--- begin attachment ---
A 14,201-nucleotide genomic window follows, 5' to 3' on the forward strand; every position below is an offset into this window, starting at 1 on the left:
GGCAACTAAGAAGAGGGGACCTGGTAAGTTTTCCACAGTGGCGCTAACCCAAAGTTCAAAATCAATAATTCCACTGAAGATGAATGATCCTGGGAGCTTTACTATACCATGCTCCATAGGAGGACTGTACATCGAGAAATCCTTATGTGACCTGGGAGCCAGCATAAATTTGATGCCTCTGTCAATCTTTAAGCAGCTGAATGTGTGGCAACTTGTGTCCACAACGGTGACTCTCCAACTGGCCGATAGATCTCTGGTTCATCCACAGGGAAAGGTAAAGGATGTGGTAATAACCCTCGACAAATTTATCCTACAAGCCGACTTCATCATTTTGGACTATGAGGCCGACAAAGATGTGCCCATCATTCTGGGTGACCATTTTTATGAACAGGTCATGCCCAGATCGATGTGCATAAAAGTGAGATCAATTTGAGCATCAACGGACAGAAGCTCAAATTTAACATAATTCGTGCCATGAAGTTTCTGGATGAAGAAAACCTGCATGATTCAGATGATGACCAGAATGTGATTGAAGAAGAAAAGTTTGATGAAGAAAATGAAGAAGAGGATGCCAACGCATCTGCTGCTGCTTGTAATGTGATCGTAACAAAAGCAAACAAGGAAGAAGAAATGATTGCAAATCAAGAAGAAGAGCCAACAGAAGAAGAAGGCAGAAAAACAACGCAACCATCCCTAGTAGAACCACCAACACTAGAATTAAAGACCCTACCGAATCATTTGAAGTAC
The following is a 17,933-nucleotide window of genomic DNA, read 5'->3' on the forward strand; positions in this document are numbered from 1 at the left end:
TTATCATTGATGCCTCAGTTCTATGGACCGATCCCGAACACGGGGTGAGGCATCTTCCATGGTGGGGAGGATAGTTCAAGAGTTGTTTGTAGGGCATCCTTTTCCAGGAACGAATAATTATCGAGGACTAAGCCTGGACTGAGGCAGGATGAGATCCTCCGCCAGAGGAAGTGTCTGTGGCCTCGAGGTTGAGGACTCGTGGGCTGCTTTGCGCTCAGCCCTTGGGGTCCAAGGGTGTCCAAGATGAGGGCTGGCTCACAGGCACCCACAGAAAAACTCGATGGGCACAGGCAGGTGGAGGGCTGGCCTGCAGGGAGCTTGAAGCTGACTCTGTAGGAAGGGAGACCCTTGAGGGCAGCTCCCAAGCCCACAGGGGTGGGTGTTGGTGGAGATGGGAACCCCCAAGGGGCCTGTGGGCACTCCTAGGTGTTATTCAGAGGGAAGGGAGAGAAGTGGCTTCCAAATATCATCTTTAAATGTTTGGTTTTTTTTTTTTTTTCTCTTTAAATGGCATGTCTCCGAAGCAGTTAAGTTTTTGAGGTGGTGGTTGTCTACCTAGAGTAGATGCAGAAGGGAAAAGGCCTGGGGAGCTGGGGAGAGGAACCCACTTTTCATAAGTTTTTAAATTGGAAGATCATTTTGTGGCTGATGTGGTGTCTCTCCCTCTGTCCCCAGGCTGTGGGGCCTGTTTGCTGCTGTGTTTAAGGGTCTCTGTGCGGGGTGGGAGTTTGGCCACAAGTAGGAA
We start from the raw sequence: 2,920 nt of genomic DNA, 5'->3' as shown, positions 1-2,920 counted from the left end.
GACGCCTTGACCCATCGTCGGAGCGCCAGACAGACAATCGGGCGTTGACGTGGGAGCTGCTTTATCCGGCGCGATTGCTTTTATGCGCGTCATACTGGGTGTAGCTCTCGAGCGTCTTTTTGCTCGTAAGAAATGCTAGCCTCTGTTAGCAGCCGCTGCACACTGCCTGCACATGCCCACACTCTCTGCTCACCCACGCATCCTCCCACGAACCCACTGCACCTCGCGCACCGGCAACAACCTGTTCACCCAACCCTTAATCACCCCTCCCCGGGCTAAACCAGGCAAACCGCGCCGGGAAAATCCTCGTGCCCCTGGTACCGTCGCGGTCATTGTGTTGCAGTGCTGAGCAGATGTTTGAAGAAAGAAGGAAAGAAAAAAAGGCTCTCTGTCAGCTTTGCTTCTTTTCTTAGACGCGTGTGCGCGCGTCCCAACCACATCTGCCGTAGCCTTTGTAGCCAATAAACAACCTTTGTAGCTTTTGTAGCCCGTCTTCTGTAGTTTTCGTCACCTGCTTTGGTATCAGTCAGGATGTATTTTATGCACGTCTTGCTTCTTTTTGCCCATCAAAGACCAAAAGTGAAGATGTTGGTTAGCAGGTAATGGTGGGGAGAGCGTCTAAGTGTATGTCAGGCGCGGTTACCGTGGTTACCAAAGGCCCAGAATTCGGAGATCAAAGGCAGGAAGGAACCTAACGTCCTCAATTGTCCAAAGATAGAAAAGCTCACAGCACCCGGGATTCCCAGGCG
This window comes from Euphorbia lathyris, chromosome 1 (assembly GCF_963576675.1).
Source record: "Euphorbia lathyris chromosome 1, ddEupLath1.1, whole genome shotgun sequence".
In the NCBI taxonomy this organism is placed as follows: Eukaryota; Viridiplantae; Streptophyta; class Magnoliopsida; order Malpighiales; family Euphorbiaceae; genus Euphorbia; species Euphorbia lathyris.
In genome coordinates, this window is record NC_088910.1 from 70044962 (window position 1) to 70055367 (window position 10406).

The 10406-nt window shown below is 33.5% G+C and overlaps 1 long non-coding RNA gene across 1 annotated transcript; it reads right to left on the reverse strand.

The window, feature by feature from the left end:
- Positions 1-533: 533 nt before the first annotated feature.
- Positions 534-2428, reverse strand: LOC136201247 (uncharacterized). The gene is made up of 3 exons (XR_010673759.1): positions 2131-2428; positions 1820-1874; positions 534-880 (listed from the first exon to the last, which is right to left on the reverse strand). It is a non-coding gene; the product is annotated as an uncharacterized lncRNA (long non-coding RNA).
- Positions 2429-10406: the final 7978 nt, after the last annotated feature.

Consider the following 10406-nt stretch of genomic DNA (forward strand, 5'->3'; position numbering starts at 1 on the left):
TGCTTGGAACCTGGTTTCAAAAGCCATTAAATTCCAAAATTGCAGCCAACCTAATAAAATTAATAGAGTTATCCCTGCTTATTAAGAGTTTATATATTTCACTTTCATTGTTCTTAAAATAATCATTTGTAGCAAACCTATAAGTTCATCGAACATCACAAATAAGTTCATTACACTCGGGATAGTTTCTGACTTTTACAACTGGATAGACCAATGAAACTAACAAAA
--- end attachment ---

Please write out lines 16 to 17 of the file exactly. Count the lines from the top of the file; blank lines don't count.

Consider the following 10406-nt stretch of genomic DNA (forward strand, 5'->3'; position numbering starts at 1 on the left):
TGCTTGGAACCTGGTTTCAAAAGCCATTAAATTCCAAAATTGCAGCCAACCTAATAAAATTAATAGAGTTATCCCTGCTTATTAAGAGTTTATATATTTCACTTTCATTGTTCTTAAAATAATCATTTGTAGCAAACCTATAAGTTCATCGAACATCACAAATAAGTTCATTACACTCGGGATAGTTTCTGACTTTTACAACTGGATAGACCAATGAAACTAACAAAA